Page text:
The Schaumburg Boomers split the first home doubleheader in franchise history, walking off with a 2-1 win in eight innings in Game 2 following a 7-0 loss in the opener to Evansville. Steve McQuail provided the game-winning RBI with a sacrifice fly that scored Frank Pfister, who walked to open the eighth. McQuail had also recorded the game-winner Tuesday in the 12th with the first walk-off homer in Boomers history.

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    ND faithful come out to support Diggins at Sky game

    They came in busloads, all sporting different colored T-shirts, but saluting the same thing. It was “Skylar Diggins Day” at Allstate Arena on Sunday night. OK, OK. It wasn’t exactly her day, but it was Diggins’ Tulsa Shock taking on the Chicago Sky in another matchup of two of the most hyped rookies in WNBA history: Diggins and the Sky’s Elena Delle Donne.

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    Fire gets win it needed so badly

    The Chicago Fire needed Sunday’s 2-0 victory against D.C. United like Mother Nature needs a calendar.

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    Weary McLeod preps for second pick in Thursday’s draft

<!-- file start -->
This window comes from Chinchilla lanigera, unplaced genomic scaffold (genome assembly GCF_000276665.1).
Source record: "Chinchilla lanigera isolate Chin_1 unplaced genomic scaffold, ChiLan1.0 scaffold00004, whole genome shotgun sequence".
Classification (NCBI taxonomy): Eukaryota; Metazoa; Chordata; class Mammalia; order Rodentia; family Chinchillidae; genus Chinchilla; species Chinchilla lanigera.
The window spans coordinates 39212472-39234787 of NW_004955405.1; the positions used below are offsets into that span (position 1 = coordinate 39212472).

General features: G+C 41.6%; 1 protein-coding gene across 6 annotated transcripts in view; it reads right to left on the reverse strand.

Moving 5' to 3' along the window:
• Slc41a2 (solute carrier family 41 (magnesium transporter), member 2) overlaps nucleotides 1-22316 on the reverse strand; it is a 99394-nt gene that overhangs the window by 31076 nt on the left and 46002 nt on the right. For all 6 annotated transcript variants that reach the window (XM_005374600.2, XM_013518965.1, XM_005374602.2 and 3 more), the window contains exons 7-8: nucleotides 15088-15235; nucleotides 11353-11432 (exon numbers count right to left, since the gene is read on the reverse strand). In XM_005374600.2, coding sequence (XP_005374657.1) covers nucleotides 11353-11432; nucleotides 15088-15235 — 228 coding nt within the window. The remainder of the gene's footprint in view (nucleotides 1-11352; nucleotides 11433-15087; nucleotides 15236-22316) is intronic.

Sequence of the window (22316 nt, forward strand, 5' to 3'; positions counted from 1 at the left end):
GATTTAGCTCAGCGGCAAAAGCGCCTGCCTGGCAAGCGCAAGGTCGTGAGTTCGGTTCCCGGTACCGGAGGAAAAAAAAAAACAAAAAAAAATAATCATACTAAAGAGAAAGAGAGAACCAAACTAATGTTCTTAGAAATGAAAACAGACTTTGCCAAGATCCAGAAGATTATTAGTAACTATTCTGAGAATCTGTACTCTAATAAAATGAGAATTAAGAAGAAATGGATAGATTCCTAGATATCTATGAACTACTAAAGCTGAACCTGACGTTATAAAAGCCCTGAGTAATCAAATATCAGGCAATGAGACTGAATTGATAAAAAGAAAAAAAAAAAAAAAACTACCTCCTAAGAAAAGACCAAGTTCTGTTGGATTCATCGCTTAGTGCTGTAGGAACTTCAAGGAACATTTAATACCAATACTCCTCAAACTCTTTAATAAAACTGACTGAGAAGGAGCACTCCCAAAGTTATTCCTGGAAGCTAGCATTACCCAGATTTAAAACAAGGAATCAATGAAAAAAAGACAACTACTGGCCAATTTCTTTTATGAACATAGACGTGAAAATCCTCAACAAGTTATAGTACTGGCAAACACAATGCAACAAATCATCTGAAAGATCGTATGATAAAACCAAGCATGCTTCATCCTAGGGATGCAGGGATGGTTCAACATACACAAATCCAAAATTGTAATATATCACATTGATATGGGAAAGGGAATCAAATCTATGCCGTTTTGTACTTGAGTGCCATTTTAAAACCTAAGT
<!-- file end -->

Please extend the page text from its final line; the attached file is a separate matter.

Jason McLeod, the Cubs' scouting and player-development chief, talked with reporters Sunday about the amateur draft, which gets under way Thursday. The Cubs have the second overall pick and may end up with a star college pitcher.

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    Bryan Bickell and Brandon Saad pressure King’s goalie Jonathan Quick in first-period action in Game 1 of the Western Conference finals between the Chicago Blackhawks and the Los Angeles Kings.

    Hawks’ Bickell playing well at right time

    Bryan Bickell is in the midst of a special postseason and his timing couldn’t be better as he’s scheduled to be an unrestricted free agent after the season. Bickell is the Blackhawks’ lowest paid forward with a salary of $541,667.

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    Illinois’ Thomas Detry hits from the tee on the 12th hole during the final round of play in the NCAA college men’s golf championship against Alabama, Sunday, June 2, 2013, in Milton, Ga.

    Illini can’t stem the Tide in title match